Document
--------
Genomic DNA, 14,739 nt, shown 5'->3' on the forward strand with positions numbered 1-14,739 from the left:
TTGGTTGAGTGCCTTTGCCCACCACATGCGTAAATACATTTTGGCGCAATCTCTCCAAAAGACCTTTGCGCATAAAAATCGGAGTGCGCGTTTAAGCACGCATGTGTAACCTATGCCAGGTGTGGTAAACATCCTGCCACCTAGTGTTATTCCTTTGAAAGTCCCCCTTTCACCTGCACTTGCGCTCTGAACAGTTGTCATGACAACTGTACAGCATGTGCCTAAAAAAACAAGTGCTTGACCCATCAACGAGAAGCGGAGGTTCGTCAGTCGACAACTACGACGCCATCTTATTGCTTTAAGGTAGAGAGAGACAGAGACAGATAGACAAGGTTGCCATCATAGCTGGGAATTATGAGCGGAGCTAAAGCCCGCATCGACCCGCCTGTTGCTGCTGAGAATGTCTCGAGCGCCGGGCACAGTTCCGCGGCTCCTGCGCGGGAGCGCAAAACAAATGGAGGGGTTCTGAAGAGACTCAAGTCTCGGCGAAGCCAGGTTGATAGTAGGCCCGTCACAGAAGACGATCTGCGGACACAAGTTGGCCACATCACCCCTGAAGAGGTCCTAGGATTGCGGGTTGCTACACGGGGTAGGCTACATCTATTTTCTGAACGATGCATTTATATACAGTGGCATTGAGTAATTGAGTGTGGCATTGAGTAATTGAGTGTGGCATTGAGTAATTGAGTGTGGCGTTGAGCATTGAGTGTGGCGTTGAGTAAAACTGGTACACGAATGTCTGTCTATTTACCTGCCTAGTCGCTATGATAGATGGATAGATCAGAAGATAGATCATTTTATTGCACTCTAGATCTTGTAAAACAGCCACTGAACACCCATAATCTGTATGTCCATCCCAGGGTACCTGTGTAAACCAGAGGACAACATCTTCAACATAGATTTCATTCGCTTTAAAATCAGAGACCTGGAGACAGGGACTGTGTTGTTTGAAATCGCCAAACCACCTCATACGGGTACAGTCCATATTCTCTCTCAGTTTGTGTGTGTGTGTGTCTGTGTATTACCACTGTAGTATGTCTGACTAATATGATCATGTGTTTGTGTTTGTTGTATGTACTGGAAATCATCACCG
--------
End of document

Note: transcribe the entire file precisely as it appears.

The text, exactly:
Genomic DNA, 14,739 nt, shown 5'->3' on the forward strand with positions numbered 1-14,739 from the left:
TTGGTTGAGTGCCTTTGCCCACCACATGCGTAAATACATTTTGGCGCAATCTCTCCAAAAGACCTTTGCGCATAAAAATCGGAGTGCGCGTTTAAGCACGCATGTGTAACCTATGCCAGGTGTGGTAAACATCCTGCCACCTAGTGTTATTCCTTTGAAAGTCCCCCTTTCACCTGCACTTGCGCTCTGAACAGTTGTCATGACAACTGTACAGCATGTGCCTAAAAAAACAAGTGCTTGACCCATCAACGAGAAGCGGAGGTTCGTCAGTCGACAACTACGACGCCATCTTATTGCTTTAAGGTAGAGAGAGACAGAGACAGATAGACAAGGTTGCCATCATAGCTGGGAATTATGAGCGGAGCTAAAGCCCGCATCGACCCGCCTGTTGCTGCTGAGAATGTCTCGAGCGCCGGGCACAGTTCCGCGGCTCCTGCGCGGGAGCGCAAAACAAATGGAGGGGTTCTGAAGAGACTCAAGTCTCGGCGAAGCCAGGTTGATAGTAGGCCCGTCACAGAAGACGATCTGCGGACACAAGTTGGCCACATCACCCCTGAAGAGGTCCTAGGATTGCGGGTTGCTACACGGGGTAGGCTACATCTATTTTCTGAACGATGCATTTATATACAGTGGCATTGAGTAATTGAGTGTGGCATTGAGTAATTGAGTGTGGCATTGAGTAATTGAGTGTGGCGTTGAGCATTGAGTGTGGCGTTGAGTAAAACTGGTACACGAATGTCTGTCTATTTACCTGCCTAGTCGCTATGATAGATGGATAGATCAGAAGATAGATCATTTTATTGCACTCTAGATCTTGTAAAACAGCCACTGAACACCCATAATCTGTATGTCCATCCCAGGGTACCTGTGTAAACCAGAGGACAACATCTTCAACATAGATTTCATTCGCTTTAAAATCAGAGACCTGGAGACAGGGACTGTGTTGTTTGAAATCGCCAAACCACCTCATACGGGTACAGTCCATATTCTCTCTCAGTTTGTGTGTGTGTGTGTCTGTGTATTACCACTGTAGTATGTCTGACTAATATGATCATGTGTTTGTGTTTGTTGTATGTACTGGAAATCATCACCG